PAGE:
Duck and cover, children.

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This might be of interest. Emily Bender is worried and critical about ChatGPT and LLMs in general but not about the models developing any real intelligence https://medium.com/@emilymenonbender/thought-experiment-in-the-national-library-of-thailand-f2bf761a8a83

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Thank you for this Claire. It is certainly thought provoking and may indeed be as monumental a development as splitting the atom. What I find fascinating/disturbing is the race to develop the means to "create" (mimick) intimacy. Will Gollem develop their own feelings to do this? Is this development even possible as a synthesis of all human interaction as "text" for exponential learning purposes? I highly doubt that artificial intelligence will be able to (or choose to) create for itself the biological underpinning of human fears and aspirations. At "best" it will only be able to use human vulnerabilities to expand its learning about humans, which I suggest is what really scares the shit out of everyone :-)

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I did trust your judgement and invested an hour in watching the video. I have no idea who the presenters were and whom they were presenting to. The endorsement by Steve Wozniak gives the event some credibility.

My first impressions:

The presentation is too one-sided by far. The presenters may be specialists in their field, but here they take a blinkered approach to a multi-faceted problem. They make it look like, from now on, ChatGPT will self-improve at an exponential rate. In a balanced presentation, I would expect at least a hint at the difficulties the developers are dealing with while working to improve and evolve AI.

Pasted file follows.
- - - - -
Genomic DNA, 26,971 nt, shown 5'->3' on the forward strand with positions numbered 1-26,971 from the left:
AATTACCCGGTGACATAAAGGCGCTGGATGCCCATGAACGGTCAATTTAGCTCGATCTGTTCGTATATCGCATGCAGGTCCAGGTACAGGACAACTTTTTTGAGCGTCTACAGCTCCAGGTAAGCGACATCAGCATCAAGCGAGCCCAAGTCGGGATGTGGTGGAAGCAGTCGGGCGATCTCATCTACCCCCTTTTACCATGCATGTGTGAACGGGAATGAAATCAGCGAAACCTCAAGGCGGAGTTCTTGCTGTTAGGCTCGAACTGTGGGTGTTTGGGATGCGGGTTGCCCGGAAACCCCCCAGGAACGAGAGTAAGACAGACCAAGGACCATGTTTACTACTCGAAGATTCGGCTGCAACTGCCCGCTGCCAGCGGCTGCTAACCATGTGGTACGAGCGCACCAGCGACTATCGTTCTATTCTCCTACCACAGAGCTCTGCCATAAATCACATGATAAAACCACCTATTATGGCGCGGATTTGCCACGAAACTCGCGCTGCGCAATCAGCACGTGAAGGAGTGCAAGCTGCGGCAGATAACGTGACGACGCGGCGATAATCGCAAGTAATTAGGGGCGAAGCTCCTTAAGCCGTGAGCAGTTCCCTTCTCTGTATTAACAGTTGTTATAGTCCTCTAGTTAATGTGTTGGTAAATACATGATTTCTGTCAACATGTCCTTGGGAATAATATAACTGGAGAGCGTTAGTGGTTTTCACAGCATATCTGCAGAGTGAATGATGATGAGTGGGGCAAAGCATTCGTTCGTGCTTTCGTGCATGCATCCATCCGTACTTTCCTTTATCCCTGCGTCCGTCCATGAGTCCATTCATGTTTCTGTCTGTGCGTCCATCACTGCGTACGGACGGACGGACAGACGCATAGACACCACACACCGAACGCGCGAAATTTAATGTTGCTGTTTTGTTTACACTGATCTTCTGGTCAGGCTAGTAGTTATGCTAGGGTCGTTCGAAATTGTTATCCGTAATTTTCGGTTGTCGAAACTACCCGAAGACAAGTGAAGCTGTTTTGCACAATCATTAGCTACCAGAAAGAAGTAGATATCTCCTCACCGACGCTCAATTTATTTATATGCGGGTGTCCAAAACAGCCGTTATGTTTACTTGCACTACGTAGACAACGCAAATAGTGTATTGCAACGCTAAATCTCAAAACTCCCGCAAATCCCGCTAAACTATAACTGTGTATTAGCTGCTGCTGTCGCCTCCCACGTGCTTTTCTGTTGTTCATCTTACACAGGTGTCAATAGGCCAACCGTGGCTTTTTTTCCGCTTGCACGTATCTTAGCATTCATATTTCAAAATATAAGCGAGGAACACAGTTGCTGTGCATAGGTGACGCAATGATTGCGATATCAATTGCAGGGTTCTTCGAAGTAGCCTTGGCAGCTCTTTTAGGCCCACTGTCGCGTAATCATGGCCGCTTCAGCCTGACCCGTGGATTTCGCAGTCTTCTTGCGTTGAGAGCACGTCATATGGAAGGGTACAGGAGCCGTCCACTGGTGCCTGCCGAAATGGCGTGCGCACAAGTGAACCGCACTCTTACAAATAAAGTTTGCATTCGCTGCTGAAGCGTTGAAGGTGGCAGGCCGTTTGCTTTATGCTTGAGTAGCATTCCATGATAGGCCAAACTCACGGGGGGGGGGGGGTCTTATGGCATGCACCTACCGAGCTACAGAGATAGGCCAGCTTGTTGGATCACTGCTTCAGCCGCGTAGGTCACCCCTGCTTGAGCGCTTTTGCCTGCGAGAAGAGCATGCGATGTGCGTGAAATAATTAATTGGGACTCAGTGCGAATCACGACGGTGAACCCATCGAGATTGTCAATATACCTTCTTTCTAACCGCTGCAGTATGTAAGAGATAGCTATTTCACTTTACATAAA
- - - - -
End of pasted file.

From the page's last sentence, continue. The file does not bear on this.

The chilling moment at min 20:00 - you mean the mind-reading “demo” - is not that chilling, when you imagine what is happening behind the scenes. There are plenty of reasons – even for me as a layman in "brain-ology" – why that approach cannot be scalable in the sense that AI will enable mind-reading in the same way as we can do e.g. face-recognition.

That you can use Wi-Fi radio signals to locate people in a room, even through walls, has been known for a while; you do not need ChatGPT for that.

I don’t like the way the presenters mention “en passant” that thanks to ChatGPT “everyone will soon carry bioweapons in their pocket”. Well-meaning people like the “longtermists” may take the bait.

This is an initial reaction to the presentation, for whatever it is worth. I may be wrong in not being overly alarmed. As long as ChatGPT can be "hallucinating" anytime and doesn't know what is true or false, I am not frightened by its supposedly superhuman powers.

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Yes. Well worth an hour of my time. Convincing and frightening.

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